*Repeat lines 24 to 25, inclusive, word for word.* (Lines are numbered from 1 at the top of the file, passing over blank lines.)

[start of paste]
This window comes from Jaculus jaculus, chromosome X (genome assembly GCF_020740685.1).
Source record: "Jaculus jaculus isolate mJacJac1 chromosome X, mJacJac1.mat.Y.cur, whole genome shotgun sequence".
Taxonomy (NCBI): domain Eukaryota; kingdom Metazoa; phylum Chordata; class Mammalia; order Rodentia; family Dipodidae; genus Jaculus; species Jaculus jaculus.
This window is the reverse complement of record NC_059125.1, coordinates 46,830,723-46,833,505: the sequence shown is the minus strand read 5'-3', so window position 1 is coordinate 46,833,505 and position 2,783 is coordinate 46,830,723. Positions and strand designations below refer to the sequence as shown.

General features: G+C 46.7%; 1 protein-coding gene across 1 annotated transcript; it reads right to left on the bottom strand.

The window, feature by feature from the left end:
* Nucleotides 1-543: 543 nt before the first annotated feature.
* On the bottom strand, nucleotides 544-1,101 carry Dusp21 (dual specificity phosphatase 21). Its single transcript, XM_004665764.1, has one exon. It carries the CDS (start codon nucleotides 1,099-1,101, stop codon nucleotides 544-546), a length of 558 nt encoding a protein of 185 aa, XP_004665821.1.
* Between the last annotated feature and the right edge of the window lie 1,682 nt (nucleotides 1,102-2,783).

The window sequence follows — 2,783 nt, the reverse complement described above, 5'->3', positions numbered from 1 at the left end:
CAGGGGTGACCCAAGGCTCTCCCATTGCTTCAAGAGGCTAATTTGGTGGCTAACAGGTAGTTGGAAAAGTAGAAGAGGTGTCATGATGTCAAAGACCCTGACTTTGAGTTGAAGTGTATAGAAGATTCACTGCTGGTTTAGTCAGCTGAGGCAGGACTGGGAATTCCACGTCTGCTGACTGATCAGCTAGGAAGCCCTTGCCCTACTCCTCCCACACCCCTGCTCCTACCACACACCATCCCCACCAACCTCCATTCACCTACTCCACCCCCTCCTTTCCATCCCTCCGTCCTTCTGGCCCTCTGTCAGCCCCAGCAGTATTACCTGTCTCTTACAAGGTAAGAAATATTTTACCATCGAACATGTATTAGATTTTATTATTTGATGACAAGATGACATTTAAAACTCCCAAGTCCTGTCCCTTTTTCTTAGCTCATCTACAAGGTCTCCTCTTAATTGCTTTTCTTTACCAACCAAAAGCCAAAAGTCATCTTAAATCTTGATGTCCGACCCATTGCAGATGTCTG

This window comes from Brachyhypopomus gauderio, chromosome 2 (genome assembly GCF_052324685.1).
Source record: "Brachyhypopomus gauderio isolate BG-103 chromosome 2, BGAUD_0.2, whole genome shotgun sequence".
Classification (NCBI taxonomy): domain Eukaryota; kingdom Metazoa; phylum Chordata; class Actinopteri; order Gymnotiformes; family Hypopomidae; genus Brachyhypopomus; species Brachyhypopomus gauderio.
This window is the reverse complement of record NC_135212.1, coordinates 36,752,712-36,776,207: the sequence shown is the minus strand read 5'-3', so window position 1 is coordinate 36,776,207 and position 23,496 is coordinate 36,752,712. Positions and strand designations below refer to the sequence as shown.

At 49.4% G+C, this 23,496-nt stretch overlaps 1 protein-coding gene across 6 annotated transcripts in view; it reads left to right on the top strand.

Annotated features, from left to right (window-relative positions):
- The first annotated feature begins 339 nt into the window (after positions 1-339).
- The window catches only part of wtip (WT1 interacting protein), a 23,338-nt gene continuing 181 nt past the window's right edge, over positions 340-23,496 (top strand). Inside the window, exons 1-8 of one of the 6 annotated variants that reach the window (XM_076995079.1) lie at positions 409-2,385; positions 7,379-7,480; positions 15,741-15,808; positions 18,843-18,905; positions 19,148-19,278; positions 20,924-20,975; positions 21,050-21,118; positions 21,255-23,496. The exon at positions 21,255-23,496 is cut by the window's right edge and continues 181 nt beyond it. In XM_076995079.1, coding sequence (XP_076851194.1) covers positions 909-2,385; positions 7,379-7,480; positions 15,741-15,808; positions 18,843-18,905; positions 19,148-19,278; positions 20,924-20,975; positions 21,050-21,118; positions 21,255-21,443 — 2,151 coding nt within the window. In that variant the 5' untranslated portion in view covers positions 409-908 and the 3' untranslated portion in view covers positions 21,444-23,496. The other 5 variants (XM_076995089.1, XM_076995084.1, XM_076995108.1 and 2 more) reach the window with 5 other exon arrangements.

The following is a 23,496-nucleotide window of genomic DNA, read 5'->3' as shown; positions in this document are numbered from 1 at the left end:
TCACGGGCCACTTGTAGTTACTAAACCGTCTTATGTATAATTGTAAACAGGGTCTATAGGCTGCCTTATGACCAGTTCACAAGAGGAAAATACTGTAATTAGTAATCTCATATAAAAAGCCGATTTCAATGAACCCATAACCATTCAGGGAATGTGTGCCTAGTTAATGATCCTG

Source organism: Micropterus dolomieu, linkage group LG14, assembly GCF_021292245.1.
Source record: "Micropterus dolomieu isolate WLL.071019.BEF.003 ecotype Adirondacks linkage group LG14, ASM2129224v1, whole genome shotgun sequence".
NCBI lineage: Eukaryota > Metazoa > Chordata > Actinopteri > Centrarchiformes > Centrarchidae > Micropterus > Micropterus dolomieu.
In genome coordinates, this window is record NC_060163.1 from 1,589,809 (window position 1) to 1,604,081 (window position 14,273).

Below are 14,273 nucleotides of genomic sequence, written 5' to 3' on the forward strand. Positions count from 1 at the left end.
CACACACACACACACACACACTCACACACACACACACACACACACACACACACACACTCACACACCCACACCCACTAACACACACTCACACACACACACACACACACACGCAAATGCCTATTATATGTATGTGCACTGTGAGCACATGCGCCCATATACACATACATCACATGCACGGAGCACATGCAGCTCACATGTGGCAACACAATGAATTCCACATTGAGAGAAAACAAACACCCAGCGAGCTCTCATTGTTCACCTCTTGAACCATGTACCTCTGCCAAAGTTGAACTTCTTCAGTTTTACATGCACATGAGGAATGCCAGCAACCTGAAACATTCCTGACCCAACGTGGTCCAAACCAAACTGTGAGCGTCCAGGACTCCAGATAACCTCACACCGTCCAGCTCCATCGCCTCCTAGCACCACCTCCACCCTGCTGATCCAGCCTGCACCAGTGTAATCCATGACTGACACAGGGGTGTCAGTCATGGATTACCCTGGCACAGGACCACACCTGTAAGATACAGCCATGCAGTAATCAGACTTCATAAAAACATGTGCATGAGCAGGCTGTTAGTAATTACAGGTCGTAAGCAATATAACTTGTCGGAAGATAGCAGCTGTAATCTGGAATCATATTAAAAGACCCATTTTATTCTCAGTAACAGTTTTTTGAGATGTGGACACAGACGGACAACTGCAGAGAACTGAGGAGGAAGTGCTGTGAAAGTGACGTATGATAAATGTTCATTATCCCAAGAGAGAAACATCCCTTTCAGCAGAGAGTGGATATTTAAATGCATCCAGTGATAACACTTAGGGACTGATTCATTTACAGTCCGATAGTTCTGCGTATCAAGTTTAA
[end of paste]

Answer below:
NCBI lineage: Eukaryota > Metazoa > Chordata > Actinopteri > Centrarchiformes > Centrarchidae > Micropterus > Micropterus dolomieu.
In genome coordinates, this window is record NC_060163.1 from 1,589,809 (window position 1) to 1,604,081 (window position 14,273).